For a long time, Washington State University Graduate Student Veneice Guillory-Lacy looked forward to this semester, a time when she would finally complete her long and challenging educational journey. Then the Coronavirus pandemic hit and suddenly everything she had worked for seemed in limbo for a while.
Guillory-Lacy said her family always taught her to keep pushing for her dreams and goals even in the face of adversity and opposition, to pursue hard things, and never let fear and uncertainty stop her.
“I honestly believe this was one of the reasons why I was able to finish writing and defending my dissertation right in the middle of a global pandemic,” she said. “Instead of allowing fear and uncertainty to paralyze me, I used it as motivation to push me to the finish line.”
Guillory-Lacy, a student in the Cultural Studies and Social Thought in Education (CSSTE) program, successfully defended her dissertation in April. She said it feels surreal as her graduate studies were sometimes grueling and forced her to tap into skills she never knew she had, such as focusing 12-hours straight while writing her dissertation. This was on top of serving as vice president for the Graduate and Professional Student Association this year.
Her father Jeff Guillory, who retired last year as WSU’s director of diversity education, was raised in Texas during the Jim Crow era. Her mother Connie was raised on the Nez Perce Reservation, the same place Guillory-Lacy calls home. Her parents credit their college educations for changing the trajectory of their lives and they wanted the same for Veneice and her three older brothers Ricky, Raphael, and Justin.
Validating their experiences
Before coming to WSU, Guillory-Lacy experienced systemic inequalities in the Idaho district where she served as a high school principal. It inspired her to research whether other women in education fields have similar experiences. She found WSU’s CSSTE in the College of Education to be a perfect match as it is designed to address issues of culture and power in schools and develop scholars and practitioners who will stimulate positive change in the educational systems and communities.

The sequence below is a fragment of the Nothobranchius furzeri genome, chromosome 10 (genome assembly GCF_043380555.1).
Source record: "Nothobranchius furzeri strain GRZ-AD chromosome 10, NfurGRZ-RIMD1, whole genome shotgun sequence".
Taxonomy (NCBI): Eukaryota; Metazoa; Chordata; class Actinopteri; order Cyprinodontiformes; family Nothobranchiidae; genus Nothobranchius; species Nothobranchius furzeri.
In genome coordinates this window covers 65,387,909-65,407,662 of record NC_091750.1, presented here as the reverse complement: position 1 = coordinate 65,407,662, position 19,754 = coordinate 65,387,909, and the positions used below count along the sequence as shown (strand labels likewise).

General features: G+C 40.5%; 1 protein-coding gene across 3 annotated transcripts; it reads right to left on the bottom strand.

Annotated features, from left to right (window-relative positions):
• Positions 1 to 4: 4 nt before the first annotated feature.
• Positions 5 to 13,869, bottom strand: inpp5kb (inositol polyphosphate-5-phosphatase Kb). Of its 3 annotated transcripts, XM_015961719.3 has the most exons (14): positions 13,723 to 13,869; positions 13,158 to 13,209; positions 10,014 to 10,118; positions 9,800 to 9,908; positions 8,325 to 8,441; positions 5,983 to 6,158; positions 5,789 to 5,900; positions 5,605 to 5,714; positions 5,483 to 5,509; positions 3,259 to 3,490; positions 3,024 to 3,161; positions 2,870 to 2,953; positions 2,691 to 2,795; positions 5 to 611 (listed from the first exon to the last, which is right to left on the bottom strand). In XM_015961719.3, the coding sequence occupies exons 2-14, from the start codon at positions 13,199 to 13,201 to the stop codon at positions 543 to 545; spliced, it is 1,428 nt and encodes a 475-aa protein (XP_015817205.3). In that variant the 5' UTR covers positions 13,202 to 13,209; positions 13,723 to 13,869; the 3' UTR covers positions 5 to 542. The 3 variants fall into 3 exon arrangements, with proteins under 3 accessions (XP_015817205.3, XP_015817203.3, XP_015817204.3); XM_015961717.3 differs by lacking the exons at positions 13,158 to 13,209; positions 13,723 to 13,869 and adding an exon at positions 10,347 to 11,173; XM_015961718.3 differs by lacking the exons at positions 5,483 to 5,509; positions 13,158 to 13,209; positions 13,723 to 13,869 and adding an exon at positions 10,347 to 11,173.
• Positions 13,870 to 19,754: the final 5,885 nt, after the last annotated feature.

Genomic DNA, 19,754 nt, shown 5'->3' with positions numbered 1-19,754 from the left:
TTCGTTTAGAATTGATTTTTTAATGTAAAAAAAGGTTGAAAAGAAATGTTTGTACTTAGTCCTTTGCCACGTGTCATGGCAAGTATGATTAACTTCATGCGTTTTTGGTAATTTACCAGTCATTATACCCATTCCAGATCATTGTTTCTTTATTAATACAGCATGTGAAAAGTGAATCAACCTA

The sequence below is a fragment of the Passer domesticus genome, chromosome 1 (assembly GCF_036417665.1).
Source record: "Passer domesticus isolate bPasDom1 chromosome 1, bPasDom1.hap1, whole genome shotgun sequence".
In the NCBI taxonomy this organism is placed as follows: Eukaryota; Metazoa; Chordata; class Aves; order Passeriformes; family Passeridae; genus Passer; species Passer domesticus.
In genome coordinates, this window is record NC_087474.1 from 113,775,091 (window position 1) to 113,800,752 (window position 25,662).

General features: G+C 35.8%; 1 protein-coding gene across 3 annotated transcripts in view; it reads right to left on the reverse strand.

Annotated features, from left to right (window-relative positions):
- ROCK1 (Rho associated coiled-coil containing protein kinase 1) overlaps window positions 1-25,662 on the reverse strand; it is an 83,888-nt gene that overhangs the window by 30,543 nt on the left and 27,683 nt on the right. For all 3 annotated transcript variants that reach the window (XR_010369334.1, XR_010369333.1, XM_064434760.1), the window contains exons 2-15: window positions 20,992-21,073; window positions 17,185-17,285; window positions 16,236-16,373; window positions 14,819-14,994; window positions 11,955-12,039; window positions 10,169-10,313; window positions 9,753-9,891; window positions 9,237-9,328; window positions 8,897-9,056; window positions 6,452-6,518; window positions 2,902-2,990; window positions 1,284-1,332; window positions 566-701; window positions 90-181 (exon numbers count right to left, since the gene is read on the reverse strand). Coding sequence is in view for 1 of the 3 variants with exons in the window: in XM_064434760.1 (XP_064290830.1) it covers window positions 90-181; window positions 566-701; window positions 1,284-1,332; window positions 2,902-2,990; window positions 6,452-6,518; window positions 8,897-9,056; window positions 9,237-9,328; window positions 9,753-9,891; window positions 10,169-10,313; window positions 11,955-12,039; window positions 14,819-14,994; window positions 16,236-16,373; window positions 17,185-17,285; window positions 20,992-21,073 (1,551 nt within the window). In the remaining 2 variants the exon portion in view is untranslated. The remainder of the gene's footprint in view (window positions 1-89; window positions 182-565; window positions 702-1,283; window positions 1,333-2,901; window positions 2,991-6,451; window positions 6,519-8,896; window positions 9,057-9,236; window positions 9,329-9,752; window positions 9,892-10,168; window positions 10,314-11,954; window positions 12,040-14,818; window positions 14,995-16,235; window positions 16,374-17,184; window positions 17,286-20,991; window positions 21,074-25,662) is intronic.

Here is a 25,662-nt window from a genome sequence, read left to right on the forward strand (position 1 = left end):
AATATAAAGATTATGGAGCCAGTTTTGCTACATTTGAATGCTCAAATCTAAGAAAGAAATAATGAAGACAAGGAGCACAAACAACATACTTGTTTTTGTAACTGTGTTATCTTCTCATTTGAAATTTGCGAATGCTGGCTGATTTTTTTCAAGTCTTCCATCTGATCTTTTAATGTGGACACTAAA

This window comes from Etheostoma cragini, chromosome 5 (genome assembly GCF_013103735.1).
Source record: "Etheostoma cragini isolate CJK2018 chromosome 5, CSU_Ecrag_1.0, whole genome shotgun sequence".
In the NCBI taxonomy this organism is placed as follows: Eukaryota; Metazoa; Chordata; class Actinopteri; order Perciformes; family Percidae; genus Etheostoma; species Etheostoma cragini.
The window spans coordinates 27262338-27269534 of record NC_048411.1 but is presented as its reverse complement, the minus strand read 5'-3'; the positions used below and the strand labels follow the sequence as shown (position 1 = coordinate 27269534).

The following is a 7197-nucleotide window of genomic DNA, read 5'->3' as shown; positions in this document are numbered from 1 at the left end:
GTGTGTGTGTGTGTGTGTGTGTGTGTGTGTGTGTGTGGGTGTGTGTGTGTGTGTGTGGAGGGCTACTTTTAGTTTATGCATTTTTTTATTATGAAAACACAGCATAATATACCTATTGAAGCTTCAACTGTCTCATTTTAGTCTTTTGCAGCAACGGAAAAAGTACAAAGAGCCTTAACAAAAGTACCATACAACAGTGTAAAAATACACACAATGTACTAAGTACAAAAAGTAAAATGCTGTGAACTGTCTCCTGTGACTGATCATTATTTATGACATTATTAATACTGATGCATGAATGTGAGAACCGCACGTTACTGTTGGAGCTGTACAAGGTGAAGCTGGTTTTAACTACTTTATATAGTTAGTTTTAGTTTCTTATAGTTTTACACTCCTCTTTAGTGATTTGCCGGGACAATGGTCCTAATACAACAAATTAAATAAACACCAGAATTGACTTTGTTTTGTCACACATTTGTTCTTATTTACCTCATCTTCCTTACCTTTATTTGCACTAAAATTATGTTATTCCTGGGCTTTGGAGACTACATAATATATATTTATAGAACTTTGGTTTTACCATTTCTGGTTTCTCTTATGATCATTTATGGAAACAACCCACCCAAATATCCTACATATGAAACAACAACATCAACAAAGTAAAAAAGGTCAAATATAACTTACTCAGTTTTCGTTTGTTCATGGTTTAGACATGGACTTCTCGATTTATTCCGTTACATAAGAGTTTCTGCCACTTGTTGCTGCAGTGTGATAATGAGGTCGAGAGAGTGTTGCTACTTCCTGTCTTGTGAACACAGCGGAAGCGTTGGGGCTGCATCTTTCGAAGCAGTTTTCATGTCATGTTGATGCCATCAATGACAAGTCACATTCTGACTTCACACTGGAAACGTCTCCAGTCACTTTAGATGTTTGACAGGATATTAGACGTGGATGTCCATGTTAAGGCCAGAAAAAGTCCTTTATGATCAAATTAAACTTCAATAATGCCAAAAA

As a black woman with Nez Perce descent, she chose to concentrate her dissertation research on the lived experiences of female black educational leaders in the K-12 system. What she found is that black women experience challenges on the job due to their race and gender. The finding also suggest they use spirituality as a way to combat these challenges.
“The research project validated our experiences and helped me to understand the ways in which leadership practices of women of color can enhance the intellectual and important leadership contributions to any organization,” Guillory-Lacy said.
Earning her Ph.D. will open many new doors in her career and she is excited to explore her options. First, she just wants to relax and spend quality time with her husband Chris and three children Nevaeh, Trinity, and Zion.
Guillory-Lacy has become the third sibling in her family to earn a doctorate at WSU. Her brother Raphael earned his Ph.D. in educational psychology in 2002 and is a full professor at Eastern Washington University. In 2008, Justin received his doctorate in higher education and serves as president of Northwest Indian College in Bellingham, Wash. While her oldest brother Ricky did not attend WSU, he served our nation as a Marine, later becoming a police officer, town mayor, and an employee of the Nez Perce Tribe.
“My parents and brothers trailblazed an educational path for me and I’m forever grateful to them for their love, encouragement and guidance along the way,” she said.